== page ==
NEW YORK (TheStreet) -- Intel (INTC) - Get Intel Corporation Report and Microsoft (MSFT) - Get Microsoft Corporation Report have been the sleeping dogs of the stock market. In a world where we measure everybody else against Apple (AAPL) - Get Apple Inc. Report, recent results are telling.
In 2011, AAPL returned over 25%. INTC increased by just over 15% and MSFT dropped by more than 5%. While AAPL still reigns supreme, the tide has begun to turn. As of Monday's close, AAPL is up 42% YTD, compared to 20% and 16% pops for MSFT and INTC, respectively.
Over the last month, both MSFT and INTC have outperformed AAPL. AAPL has struggled to retest the highs it set prior to earnings in early April. While this does not spell impending doom for Apple, consider it a harbinger of things to come over the long term.
Intel and Microsoft are -- finally -- doing all the right things. If anyone was ever going to wake up and provide Apple with legitimate competition, it was these two sleeping dogs. And their push should help weaker companies such as a whole slew of PC makers,
Barnes & Noble
, not only stay alive, but turn things around.
To drive this point home, consider hockey's sleeping dog, and the results of him getting some ice time. If you follow the NHL Playoffs at all, you likely know that Alex Ovechkin scored the game winner Monday night in Washington's victory over the New York Rangers.
For a whole host of reasons, Ovechkin is not getting much ice time. In fact, in last night's game, he only played 13 minutes, 36 seconds. Capitals coach Dale Hunter has a whole host of good reasons for limiting his use of Ovechkin and fellow high-flyer Alexander Semin.
Those explanations aside, Hunter turned the Russian superstar into a sleeping dog. And you know what happens when you wake sleeping dogs -- they make the most of every single shift and, more often than not, do serious damage.
Intel and Microsoft are ready for a little ice time. Let's think about the billions Intel and Microsoft have spent over the last year:
Microsoft buys Skype.
Intel invests $300 million to push ultrabooks.
Intel invests in automotive technology.
Intel looks to move into the content game.
Microsoft invests billions in Nokia as well as Barnes and Noble's eBook/Reader business.
While Intel and Microsoft are not working directly together, their separate efforts will have profound impacts on Apple throughout the spaces in which the company runs.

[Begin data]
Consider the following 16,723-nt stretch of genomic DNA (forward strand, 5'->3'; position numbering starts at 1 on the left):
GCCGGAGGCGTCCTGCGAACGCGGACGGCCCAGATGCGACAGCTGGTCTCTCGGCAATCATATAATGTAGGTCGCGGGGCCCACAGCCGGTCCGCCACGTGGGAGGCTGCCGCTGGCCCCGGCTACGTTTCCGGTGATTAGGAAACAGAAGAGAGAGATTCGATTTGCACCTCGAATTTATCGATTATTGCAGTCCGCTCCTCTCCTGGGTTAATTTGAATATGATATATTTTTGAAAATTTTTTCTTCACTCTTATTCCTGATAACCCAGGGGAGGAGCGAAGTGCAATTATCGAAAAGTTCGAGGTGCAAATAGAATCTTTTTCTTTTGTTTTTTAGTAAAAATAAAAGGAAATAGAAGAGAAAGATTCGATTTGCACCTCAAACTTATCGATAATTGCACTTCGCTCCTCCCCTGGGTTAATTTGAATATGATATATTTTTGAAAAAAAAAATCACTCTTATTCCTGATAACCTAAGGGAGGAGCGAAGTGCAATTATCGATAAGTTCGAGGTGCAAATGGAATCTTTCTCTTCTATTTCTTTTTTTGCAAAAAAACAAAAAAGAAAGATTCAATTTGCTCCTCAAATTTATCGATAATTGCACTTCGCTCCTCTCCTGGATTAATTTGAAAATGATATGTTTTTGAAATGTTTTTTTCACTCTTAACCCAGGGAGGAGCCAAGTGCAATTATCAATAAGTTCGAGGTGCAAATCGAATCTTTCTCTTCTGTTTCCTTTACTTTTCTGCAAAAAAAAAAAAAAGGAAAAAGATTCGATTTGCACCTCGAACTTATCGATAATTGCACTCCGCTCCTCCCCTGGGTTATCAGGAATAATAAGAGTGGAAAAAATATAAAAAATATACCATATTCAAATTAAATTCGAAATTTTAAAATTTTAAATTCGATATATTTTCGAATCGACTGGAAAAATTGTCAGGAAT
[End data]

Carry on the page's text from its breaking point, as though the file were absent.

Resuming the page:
Despite what the headlines lead you to believe, Intel and Microsoft already dominate the laptop and desktop markets. Clearly, Apple -- thanks to the late Steve Jobs -- saw the future first and acted accordingly.
Like Ovechkin for much of the regular season, it appeared that Intel and Microsoft merely had their heads down on the bench. While that might have been the case for a period of time, that lack of aggression is history.
How Intel, Microsoft Will Win
Intel has some new chips. Microsoft is about to hammer the market with a new operating system. Between the two, they'll power a new generation of not only PCs, but, more importantly, ultrabooks, ultrabooks that double as tablets, tablets and smartphones.
If you don't believe me, just ask Walt Mossberg at
The Wall Street Journal:
Windows 8 is the real deal. Clouded by Apple's very real greatness, we often forget that Intel and Microsoft still dominate the computer market. That's not going to change anytime soon.
While Mac sales might be increasing, they pale in comparison to the PC's market share. But Windows is no longer only about the PC. It's inclusion in ultrabooks and mobile gadgets has barely begun.
Armed with the first truly cross-platform operating system from Microsoft and fresh chips from an obviously agitated Intel, the two companies will break Anroid's mobile foothold and chip away at Apple's tablet and smartphone market share around the world.
Microsoft bought Skype and sunk cash into Nokia and Barnes and Noble for a reason. Intel is investing in several different directions with the same thoughts in mind. Just as my media favorites
Madison Square Garden
will dominate by owning and/or investing in every piece of the food chain from content to delivery to real physical properties, Microsoft and Intel will succeed by embracing the reality of a cross- and multi-platform world.
It's no longer enough to build chips for computers or design an operating system for students and professionals. Everything you do needs to be seamless, cutting across the various lives of business and pleasure we all lead. Apple, almost solely because of Steve Jobs, gets this.
In fact, Jobs invented "this."
Microsoft and Intel finally got the message. This makes them both screaming long-term buys. And their resurgence turns stocks like NOK and BKS into worthy speculative plays.
As for AAPL, I would hardly call it a sell, but the sleeping giants and their not-so-small beneficiaries will have something to say about those way-too-lofty $1,000 price targets.
At the time of publication, Pendola was long INTC, MSG, NOK, RCI